Chocolate Watchband: This Is My Voice – album review
This Is My Voice
CD / LP / DL
Out 22 February 2019
Sixties’ garage-psych legends, The Chocolate Watchband return for a new album, one that finds them turning their critical eye over an increasingly chaotic world.
It’s over fifty years since The Chocolate Watchband first emerged from the counter-culture movement on the west coast of the US. Since then so much has changed, but yet so little. On their new record, they cast a critical light over the continued decline of a society ruled by elites, an iron heel held over the masses, while we whip ourselves into frenzied anger at each other, shouting into the abyss of the internet. And of course, being the Watchband, there are some choice cover versions as well to complement their original material.
Lead single, Secret Rendezvous opens the album with a fuzzed guitar riff that introduces a grooving bluesy romp, complete with horns and pounding rhythms. It’s a link between their previous sound and the styles that they influenced through the decades, coming out not far from the driving style of The Soundtrack Of Our Lives. It’s a strong opener, marking that they are back with a renewed fervour and are not going to be content to simply rehash their classics.
Second single, Judgement Day follows, dropping back on a psych-blues motif replete with a gentle sitar riff that flows under a spurting harmonica. The song slowly rises up, telling the common tale of a let-go worker drifting in his thoughts of how to provide while cursing at the ineptitude of those who lead and the greed of those who suck and drain the spirit of the masses. There’s a growing anger within the song as it goes along. The guitar solo drops in like an Oasis classic, again making that link between their past and their impact.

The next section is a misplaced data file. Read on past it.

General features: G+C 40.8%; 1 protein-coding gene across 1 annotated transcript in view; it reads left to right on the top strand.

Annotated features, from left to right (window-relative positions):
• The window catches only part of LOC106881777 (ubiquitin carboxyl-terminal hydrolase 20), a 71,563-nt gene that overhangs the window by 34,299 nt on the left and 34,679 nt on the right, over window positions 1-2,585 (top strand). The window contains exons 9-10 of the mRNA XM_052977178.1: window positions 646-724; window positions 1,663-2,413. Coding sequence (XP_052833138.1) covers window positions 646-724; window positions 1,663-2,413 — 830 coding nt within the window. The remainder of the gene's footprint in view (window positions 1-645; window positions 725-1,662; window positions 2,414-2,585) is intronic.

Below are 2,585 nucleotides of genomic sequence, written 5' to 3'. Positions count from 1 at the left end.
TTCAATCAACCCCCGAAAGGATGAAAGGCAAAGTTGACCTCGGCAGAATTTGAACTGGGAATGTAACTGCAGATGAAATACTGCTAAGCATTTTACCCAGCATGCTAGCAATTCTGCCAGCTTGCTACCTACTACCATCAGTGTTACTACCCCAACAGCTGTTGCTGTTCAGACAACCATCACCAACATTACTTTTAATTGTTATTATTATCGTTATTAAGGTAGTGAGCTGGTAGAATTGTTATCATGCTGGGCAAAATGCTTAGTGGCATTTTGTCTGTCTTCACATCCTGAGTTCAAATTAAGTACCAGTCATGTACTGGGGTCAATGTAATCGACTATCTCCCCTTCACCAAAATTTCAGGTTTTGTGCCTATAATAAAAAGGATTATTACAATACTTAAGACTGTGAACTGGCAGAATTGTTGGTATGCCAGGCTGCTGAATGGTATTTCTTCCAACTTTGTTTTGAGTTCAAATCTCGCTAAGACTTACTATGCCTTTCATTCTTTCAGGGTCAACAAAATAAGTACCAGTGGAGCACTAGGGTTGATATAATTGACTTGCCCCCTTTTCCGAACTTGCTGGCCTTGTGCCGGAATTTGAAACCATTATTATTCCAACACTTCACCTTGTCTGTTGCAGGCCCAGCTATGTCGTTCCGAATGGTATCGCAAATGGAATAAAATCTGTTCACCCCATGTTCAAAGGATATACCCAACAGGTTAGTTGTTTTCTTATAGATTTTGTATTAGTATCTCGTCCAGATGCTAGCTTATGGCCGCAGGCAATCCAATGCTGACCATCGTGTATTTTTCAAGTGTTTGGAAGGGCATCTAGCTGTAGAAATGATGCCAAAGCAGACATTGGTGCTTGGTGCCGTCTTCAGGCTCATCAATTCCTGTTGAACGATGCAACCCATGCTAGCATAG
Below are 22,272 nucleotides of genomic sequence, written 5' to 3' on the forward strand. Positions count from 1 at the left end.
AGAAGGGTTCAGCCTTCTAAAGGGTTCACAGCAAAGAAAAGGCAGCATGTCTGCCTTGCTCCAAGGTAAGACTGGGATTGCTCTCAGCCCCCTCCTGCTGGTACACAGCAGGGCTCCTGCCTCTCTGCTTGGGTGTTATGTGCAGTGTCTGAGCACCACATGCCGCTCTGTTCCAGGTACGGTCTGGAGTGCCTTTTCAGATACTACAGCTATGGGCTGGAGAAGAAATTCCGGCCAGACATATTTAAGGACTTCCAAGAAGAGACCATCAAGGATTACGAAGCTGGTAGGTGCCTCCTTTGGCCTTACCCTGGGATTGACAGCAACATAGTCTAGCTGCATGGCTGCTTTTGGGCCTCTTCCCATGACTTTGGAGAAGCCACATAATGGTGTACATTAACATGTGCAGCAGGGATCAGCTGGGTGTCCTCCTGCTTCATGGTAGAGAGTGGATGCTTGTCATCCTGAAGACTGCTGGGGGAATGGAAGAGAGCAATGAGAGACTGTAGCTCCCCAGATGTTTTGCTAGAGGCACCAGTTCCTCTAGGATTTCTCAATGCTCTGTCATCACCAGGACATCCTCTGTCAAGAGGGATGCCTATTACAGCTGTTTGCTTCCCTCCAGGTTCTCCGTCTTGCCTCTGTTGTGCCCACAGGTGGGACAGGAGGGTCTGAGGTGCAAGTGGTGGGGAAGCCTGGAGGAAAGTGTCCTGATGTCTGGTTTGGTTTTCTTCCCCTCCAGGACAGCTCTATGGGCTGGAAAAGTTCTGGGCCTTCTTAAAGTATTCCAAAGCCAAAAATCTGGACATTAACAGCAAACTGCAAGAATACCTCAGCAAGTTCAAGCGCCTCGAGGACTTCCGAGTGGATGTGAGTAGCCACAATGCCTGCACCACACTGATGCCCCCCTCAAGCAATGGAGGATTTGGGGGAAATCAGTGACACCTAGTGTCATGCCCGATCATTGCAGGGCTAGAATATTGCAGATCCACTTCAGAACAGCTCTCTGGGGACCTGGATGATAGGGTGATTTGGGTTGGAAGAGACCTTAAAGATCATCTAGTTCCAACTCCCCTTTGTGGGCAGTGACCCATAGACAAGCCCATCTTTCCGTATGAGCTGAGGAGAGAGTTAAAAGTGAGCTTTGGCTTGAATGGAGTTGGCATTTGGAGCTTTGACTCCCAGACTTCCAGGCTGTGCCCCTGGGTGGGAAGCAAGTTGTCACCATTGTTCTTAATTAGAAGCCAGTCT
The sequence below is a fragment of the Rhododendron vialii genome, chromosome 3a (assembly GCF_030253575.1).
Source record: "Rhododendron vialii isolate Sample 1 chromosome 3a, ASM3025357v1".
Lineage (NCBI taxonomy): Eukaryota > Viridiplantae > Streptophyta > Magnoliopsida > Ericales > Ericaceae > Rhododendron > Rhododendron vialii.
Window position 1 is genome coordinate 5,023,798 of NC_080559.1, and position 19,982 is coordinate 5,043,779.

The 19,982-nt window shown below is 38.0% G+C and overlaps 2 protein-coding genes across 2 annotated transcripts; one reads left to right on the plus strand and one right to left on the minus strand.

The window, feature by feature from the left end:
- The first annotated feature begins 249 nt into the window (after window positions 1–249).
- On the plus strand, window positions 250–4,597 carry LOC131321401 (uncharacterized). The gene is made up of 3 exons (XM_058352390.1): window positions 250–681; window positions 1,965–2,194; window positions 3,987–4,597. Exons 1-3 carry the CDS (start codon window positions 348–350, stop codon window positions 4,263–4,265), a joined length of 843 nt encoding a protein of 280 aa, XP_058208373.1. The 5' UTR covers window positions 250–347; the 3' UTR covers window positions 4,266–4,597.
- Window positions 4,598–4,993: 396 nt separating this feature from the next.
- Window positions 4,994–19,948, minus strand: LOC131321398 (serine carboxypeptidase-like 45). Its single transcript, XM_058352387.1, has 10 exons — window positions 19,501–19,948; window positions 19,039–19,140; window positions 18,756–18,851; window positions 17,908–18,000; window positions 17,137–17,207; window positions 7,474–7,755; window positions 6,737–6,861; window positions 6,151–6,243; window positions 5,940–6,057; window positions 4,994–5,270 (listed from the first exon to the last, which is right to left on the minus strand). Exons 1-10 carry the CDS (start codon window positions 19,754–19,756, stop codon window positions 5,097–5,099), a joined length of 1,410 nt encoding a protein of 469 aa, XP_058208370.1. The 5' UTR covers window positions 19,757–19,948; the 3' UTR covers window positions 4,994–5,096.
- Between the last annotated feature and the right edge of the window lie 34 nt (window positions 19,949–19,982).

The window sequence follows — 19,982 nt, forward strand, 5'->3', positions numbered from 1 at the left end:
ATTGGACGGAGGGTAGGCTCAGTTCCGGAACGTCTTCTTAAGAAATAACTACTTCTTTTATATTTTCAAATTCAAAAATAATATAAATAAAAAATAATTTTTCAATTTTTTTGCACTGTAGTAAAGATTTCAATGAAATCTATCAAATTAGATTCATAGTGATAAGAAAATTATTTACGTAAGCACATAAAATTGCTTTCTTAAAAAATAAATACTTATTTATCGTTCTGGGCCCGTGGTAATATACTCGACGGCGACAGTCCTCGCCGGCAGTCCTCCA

It’s clear that in the lyrics, singer David Aguilar has focused on much of what he sees around himself, the inequality covered in the opening songs, while the title track, This Is My Voice, through its drifting psychedelia, focuses on the multitude of voices rising up. The song perfectly balances the oxymoronic ability we have nowadays to make ourselves heard with the idea that we are shouting into an abyss and straining to make our voices rise up above the parapet. His lyrics are poignant, yet cutting and critical at the same time and a great reflection of the modern age.
As to be expected on a Chocolate Watchband album, there’s also a good representation of cover versions. On This Is My Voice they tackle Bob Dylan, and their fellow Nuggets bands The Seeds and The Music Machine, but the highlight of the four is undoubtedly their version of Zappa’s Trouble Every Day. They speed the original up a touch, which gives it a whole new stomping rhythm that underlies the lyrics that are as relevant today as they were back in ’66.
On This Is My Voice, The Chocolate Watchband have returned strongly, with firm proof that there is still a fire of indignation in them that they need to let out. It’s great to have them back and on form and the record neatly rounds their circle. But here’s hoping there’s more to come in the future. What’s certain is that it looks like there will be material for them to write about for a long while to come.
Listen to Secret Rendezvous and Judgement Day below:
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All words by Nathan Whittle. Find his Louder Than War archive here.